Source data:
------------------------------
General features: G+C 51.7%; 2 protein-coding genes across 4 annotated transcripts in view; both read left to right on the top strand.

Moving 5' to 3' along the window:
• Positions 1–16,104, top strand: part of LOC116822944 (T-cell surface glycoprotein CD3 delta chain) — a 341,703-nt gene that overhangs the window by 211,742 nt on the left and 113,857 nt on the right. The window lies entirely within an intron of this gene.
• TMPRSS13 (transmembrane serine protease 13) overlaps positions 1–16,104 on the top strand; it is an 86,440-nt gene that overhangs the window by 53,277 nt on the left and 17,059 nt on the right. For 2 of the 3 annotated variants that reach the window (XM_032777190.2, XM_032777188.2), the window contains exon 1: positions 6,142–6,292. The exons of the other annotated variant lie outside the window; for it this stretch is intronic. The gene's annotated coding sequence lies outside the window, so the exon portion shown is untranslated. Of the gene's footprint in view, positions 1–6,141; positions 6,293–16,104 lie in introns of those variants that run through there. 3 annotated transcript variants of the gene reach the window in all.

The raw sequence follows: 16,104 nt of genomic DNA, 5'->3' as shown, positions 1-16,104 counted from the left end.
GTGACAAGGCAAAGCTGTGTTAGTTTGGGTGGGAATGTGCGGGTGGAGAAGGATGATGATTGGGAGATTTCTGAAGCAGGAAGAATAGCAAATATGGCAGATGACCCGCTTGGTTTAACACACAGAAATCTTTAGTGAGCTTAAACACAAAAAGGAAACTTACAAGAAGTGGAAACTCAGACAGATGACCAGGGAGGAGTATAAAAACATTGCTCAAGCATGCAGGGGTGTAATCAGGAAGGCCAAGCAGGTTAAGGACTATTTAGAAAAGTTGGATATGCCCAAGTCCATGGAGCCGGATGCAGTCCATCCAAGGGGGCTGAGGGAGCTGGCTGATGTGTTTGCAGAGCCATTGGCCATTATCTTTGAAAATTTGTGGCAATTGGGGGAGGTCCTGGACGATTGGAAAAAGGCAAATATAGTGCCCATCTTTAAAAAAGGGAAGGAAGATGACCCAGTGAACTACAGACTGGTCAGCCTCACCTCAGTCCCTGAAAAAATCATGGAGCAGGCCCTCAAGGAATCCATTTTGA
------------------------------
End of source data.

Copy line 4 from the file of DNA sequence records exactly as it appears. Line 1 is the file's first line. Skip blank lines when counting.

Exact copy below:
• TMPRSS13 (transmembrane serine protease 13) overlaps positions 1–16,104 on the top strand; it is an 86,440-nt gene that overhangs the window by 53,277 nt on the left and 17,059 nt on the right. For 2 of the 3 annotated variants that reach the window (XM_032777190.2, XM_032777188.2), the window contains exon 1: positions 6,142–6,292. The exons of the other annotated variant lie outside the window; for it this stretch is intronic. The gene's annotated coding sequence lies outside the window, so the exon portion shown is untranslated. Of the gene's footprint in view, positions 1–6,141; positions 6,293–16,104 lie in introns of those variants that run through there. 3 annotated transcript variants of the gene reach the window in all.